Use of uninitialized value: when don't you get that?

Discussion in 'Perl Misc' started by Tim McDaniel, Dec 15, 2011.

  1. Tim McDaniel

    Tim McDaniel Guest

    I like to have "use strict" and "use warnings" (actually, "-w" on my
    scripts). I'm now wondering: when can you use an undefined value and
    not get the "Use of uninitialized value" warning. Experimentally, I
    don't get the warning with

    my $x = undef;
    my $y = undef;
    if ($y) { ... }
    if (! $y) { ... }
    if ($y && ! $y) { ... }
    if (exists $x->{notdef}) { ... }
    if (defined $x->{notdef}) { ... }
    if ($x->{notdef}) { ... }
    # and none of those autovivify it.

    (at least under Perl 5.008008, which is what my workplace uses).

    Is there a more complete listing of conditions that cause the warning
    and/or those that do not? I consider "using the value" to be an
    insufficient explantion, because I consider "if ($y)" to be a use of
    the value. "Using the value with an operator" covers cases like "+"
    and "." and "eq", but it doesn't work for me because "&&" is an
    operator too.

    --
    Tim McDaniel,
    Tim McDaniel, Dec 15, 2011
    #1
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  2. Tim McDaniel

    Lucien Coffe Guest

    Tim McDaniel wrote :

    > I like to have "use strict" and "use warnings" (actually, "-w" on my
    > scripts).


    I think the "use warnings" way is the recommended way. It is scoped to
    the file/package, and is clearer.

    > I'm now wondering: when can you use an undefined value and
    > not get the "Use of uninitialized value" warning. Experimentally, I
    > don't get the warning with
    >
    > my $x = undef;
    > my $y = undef;
    > if ($y) { ... }
    > if (! $y) { ... }
    > if ($y && ! $y) { ... }
    > if (exists $x->{notdef}) { ... }
    > if (defined $x->{notdef}) { ... }
    > if ($x->{notdef}) { ... }
    > # and none of those autovivify it.
    >
    > (at least under Perl 5.008008, which is what my workplace uses).
    >
    > Is there a more complete listing of conditions that cause the warning
    > and/or those that do not? I consider "using the value" to be an
    > insufficient explantion, because I consider "if ($y)" to be a use of the
    > value. "Using the value with an operator" covers cases like "+" and "."
    > and "eq", but it doesn't work for me because "&&" is an operator too.


    Put it that way : *undef* can be true or false; In list context it is
    true, in all scalar contexts it is false. So testing it is not a problem.

    #!/usr/bin/perl
    use strict;
    use warnings;
    use diagnostics;

    my $x = undef;
    print 1,"\n" if( [ $x ] ); # true
    print 2,"\n" if( $x ); # false
    print 3,"\n" if( $x++ ); # false

    $x = undef;
    print 4,"\n" if( ++$x ); # true

    $x = undef;
    print 5,"\n" if ref $x; # false
    print 6,"\n" if( $x->{foo} ); # true
    print 7,"\n" if ref $x; # now true, ref $x = HASH

    $x = undef;
    print 8,"\n" if( "$x" ); # w uninitialized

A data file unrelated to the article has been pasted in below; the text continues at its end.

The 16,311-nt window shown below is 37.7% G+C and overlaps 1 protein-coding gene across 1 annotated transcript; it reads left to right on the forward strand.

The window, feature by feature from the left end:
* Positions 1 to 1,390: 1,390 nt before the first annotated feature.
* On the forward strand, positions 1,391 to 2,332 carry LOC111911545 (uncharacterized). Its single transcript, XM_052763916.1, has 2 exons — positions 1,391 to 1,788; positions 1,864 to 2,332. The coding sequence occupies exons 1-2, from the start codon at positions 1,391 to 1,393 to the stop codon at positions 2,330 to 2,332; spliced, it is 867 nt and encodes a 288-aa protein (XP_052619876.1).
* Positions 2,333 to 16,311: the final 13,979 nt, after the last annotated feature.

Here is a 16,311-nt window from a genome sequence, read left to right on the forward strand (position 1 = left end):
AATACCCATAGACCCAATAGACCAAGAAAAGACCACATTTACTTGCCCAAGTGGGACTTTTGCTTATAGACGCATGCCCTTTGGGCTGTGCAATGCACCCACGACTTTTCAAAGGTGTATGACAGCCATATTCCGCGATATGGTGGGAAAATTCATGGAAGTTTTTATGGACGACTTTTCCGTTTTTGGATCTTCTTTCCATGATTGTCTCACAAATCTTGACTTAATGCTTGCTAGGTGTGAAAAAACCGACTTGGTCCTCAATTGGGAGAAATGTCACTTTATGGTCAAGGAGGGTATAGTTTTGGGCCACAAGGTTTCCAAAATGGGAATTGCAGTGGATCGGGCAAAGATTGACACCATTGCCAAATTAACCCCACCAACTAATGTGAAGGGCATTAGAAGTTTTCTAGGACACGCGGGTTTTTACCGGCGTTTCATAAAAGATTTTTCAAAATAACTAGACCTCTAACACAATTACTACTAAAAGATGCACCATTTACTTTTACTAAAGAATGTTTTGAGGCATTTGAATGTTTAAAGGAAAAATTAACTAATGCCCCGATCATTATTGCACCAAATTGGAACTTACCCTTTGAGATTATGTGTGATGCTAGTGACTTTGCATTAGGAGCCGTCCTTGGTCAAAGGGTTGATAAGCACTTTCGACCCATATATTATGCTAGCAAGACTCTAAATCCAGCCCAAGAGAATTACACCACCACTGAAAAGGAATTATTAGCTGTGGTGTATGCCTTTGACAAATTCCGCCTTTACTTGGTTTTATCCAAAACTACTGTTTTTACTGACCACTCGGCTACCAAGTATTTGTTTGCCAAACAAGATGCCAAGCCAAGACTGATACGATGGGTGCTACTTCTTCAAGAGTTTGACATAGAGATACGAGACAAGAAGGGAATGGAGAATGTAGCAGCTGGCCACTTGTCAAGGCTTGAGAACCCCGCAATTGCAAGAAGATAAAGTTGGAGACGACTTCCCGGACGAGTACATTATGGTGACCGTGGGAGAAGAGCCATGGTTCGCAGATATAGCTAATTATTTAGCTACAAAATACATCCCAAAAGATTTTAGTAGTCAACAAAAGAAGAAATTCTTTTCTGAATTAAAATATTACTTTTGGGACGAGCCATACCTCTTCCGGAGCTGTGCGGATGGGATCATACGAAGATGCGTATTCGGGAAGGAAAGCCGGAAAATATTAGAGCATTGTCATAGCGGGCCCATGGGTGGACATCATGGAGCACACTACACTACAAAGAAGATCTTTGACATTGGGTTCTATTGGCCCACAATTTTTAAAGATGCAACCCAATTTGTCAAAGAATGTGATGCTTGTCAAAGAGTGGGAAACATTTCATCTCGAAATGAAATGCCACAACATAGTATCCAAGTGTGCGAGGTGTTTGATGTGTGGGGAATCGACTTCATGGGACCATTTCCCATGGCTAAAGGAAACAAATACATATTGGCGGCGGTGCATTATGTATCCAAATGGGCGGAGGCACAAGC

print 9,"\n" if( $x == 1 ); # w uninitialized


    Output from the diagnostics pragma :

    (W uninitialized) An undefined value was used as if it were already
    defined. It was interpreted as a "" or a 0, but maybe it was a mistake.
    To suppress this warning assign a defined value to your variables.

    So if you use undef explicitly as a string or as a numeric value, you get
    the warning. Hope this helps.
    Lucien Coffe, Dec 16, 2011
    #2
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  3. Tim McDaniel

    Lucien Coffe Guest

    Lucien Coffe wrote :

    > So if you use undef explicitly as a string or as a numeric value, you
    > get the warning.


    * If you use it explicitly as a string, or if you compare it as a
    numerical value.

    > Hope this helps.
    Lucien Coffe, Dec 16, 2011
    #3
  4. Tim McDaniel

    Lucien Coffe Guest

    Lucien Coffe wrote :

    > Lucien Coffe wrote :
    >
    >> So if you use undef explicitly as a string or as a numeric value, you
    >> get the warning.

    >
    > * If you use it explicitly as a string, or if you compare it as a
    > numerical value.
    >
    >> Hope this helps.


    Bumping again.

    $x = undef;
    print 10,"\n" if( $x+1 ); # w uninitialized

    undef++ is undef, ++undef is 1, undef+1 triggers the warning because you
    try to interpret undef to it's numerical value to use the + operator.
    Someone correct me if I'm wrong.
    Lucien Coffe, Dec 16, 2011
    #4
  5. Tim McDaniel

    Tim McDaniel Guest

    In article <jcf0j0$7e7$>,
    Lucien Coffe <> wrote:
    >Tim McDaniel wrote :
    >
    >> I like to have "use strict" and "use warnings" (actually, "-w" on
    >> my scripts).

    >
    >I think the "use warnings" way is the recommended way. It is scoped
    >to the file/package, and is clearer.


    Quite so, quite so. I was thinking of the scripts that I've done for
    myself, where there's just one file and I'm invoking it as a command.
    (I started with Perl 4.036, I think: I'm pretty sure "use warnings"
    didn't exist; I don't remember whether "my" even existed, and I
    suspect not.)

    --
    Tim McDaniel,
    Tim McDaniel, Dec 16, 2011
    #5
  6. Tim McDaniel

    Tim McDaniel Guest

    In article <jcf0j0$7e7$>,
    Lucien Coffe <> wrote:
    >Put it that way : *undef* can be true or false; In list context it is
    >true, in all scalar contexts it is false.


    As I understand it, a boolean context is not a list context, and if